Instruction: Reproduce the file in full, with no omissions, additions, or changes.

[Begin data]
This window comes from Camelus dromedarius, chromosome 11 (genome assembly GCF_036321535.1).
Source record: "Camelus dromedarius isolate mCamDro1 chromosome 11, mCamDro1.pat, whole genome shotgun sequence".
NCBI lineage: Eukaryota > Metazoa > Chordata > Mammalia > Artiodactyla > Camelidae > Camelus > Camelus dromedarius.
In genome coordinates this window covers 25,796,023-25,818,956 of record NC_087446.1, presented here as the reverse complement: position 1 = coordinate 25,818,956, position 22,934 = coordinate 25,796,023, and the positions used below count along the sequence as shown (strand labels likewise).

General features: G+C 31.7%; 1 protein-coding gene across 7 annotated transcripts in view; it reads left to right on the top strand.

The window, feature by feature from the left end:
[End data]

This window comes from Camelus dromedarius, chromosome 11 (genome assembly GCF_036321535.1).
Source record: "Camelus dromedarius isolate mCamDro1 chromosome 11, mCamDro1.pat, whole genome shotgun sequence".
NCBI lineage: Eukaryota > Metazoa > Chordata > Mammalia > Artiodactyla > Camelidae > Camelus > Camelus dromedarius.
In genome coordinates this window covers 25,796,023-25,818,956 of record NC_087446.1, presented here as the reverse complement: position 1 = coordinate 25,818,956, position 22,934 = coordinate 25,796,023, and the positions used below count along the sequence as shown (strand labels likewise).

General features: G+C 31.7%; 1 protein-coding gene across 7 annotated transcripts in view; it reads left to right on the top strand.

The window, feature by feature from the left end: